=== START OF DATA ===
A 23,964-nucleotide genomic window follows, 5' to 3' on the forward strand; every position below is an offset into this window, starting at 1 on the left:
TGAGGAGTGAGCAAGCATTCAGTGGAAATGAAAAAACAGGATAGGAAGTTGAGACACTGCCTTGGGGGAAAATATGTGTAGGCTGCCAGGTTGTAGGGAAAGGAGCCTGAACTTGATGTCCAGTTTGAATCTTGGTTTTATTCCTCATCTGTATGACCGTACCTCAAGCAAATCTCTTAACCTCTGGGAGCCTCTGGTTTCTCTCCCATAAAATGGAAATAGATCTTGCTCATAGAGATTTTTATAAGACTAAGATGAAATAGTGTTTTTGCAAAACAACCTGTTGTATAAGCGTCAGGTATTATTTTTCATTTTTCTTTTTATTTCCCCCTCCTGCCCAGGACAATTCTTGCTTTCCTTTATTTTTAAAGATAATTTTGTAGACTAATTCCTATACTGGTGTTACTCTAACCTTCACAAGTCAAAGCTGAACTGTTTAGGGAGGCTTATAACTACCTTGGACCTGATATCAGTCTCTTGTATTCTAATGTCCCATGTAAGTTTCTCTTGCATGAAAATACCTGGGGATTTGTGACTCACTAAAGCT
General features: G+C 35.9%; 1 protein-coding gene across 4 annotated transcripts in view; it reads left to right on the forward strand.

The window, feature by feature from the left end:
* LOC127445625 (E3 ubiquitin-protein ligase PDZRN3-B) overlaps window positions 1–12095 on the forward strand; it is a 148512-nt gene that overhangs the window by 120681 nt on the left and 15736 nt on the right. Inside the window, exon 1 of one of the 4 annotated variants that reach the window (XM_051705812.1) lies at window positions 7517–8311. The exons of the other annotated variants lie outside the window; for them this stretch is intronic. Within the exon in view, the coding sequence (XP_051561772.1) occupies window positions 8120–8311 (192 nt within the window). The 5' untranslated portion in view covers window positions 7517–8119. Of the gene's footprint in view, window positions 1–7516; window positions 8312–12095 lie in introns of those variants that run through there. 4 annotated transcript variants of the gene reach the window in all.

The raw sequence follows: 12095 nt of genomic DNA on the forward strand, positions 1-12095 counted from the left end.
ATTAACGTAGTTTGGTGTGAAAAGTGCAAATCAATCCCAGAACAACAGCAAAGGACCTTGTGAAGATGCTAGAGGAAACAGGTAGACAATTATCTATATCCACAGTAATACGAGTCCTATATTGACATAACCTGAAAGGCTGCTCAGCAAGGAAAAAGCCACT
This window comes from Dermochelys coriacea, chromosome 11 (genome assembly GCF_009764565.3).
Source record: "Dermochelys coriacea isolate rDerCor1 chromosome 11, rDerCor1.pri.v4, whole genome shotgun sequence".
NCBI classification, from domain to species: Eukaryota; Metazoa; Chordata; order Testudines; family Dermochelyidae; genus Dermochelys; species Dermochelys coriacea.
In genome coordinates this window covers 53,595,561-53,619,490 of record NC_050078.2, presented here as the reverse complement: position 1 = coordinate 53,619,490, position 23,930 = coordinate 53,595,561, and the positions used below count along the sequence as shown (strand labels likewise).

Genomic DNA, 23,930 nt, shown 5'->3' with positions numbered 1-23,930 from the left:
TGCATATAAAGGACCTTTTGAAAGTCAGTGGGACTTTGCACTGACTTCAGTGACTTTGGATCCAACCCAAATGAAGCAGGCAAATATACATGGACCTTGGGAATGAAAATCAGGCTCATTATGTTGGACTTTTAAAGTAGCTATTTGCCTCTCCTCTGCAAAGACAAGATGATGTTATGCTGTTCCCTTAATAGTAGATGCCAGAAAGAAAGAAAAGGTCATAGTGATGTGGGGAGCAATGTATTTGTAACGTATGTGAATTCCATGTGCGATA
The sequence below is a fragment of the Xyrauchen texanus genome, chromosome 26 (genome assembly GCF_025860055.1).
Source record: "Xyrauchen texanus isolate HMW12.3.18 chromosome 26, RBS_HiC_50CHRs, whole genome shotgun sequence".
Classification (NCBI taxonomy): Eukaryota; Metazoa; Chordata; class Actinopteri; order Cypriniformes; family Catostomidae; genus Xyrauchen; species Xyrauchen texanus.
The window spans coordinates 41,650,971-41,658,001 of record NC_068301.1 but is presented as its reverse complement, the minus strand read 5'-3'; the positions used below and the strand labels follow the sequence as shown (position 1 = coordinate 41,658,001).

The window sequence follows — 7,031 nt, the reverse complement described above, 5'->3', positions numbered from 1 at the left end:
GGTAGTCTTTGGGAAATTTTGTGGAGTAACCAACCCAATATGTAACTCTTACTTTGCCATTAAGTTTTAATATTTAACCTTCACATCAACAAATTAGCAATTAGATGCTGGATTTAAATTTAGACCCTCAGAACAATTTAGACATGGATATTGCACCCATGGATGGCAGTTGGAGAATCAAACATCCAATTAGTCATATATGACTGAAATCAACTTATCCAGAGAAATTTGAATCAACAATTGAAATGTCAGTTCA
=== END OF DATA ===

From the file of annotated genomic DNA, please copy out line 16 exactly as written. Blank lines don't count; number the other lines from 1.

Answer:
Classification (NCBI taxonomy): Eukaryota; Metazoa; Chordata; class Actinopteri; order Cypriniformes; family Catostomidae; genus Xyrauchen; species Xyrauchen texanus.